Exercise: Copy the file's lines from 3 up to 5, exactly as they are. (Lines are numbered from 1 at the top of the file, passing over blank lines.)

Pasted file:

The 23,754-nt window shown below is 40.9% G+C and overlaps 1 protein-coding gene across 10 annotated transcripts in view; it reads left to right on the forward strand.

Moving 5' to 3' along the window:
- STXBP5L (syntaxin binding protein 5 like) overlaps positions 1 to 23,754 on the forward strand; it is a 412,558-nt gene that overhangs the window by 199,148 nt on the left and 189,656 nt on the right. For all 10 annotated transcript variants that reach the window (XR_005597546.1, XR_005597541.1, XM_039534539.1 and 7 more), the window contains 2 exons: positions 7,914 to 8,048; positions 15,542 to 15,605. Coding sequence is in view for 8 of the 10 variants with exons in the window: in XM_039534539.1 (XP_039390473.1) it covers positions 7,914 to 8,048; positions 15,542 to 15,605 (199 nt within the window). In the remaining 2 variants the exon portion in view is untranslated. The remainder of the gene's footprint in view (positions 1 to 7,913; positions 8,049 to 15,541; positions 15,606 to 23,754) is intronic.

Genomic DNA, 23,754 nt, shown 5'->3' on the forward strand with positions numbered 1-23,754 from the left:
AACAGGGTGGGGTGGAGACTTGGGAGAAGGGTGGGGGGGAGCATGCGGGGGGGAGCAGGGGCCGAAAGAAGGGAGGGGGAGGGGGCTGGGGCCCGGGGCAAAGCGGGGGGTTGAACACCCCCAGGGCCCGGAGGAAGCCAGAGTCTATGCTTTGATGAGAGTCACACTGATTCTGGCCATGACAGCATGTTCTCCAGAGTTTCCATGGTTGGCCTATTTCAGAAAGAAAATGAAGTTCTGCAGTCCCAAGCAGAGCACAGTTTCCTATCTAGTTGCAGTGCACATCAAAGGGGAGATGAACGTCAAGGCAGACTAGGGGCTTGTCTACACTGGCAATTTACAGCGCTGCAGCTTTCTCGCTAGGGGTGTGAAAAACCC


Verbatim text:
- STXBP5L (syntaxin binding protein 5 like) overlaps positions 1 to 23,754 on the forward strand; it is a 412,558-nt gene that overhangs the window by 199,148 nt on the left and 189,656 nt on the right. For all 10 annotated transcript variants that reach the window (XR_005597546.1, XR_005597541.1, XM_039534539.1 and 7 more), the window contains 2 exons: positions 7,914 to 8,048; positions 15,542 to 15,605. Coding sequence is in view for 8 of the 10 variants with exons in the window: in XM_039534539.1 (XP_039390473.1) it covers positions 7,914 to 8,048; positions 15,542 to 15,605 (199 nt within the window). In the remaining 2 variants the exon portion in view is untranslated. The remainder of the gene's footprint in view (positions 1 to 7,913; positions 8,049 to 15,541; positions 15,606 to 23,754) is intronic.

Genomic DNA, 23,754 nt, shown 5'->3' on the forward strand with positions numbered 1-23,754 from the left:
AACAGGGTGGGGTGGAGACTTGGGAGAAGGGTGGGGGGGAGCATGCGGGGGGGAGCAGGGGCCGAAAGAAGGGAGGGGGAGGGGGCTGGGGCCCGGGGCAAAGCGGGGGGTTGAACACCCCCAGGGCCCGGAGGAAGCCAGAGTCTATGCTTTGATGAGAGTCACACTGATTCTGGCCATGACAGCATGTTCTCCAGAGTTTCCATGGTTGGCCTATTTCAGAAAGAAAATGAAGTTCTGCAGTCCCAAGCAGAGCACAGTTTCCTATCTAGTTGCAGTGCACATCAAAGGGGAGATGAACGTCAAGGCAGACTAGGGGCTTGTCTACACTGGCAATTTACAGCGCTGCAGCTTTCTCGCTAGGGGTGTGAAAAACCC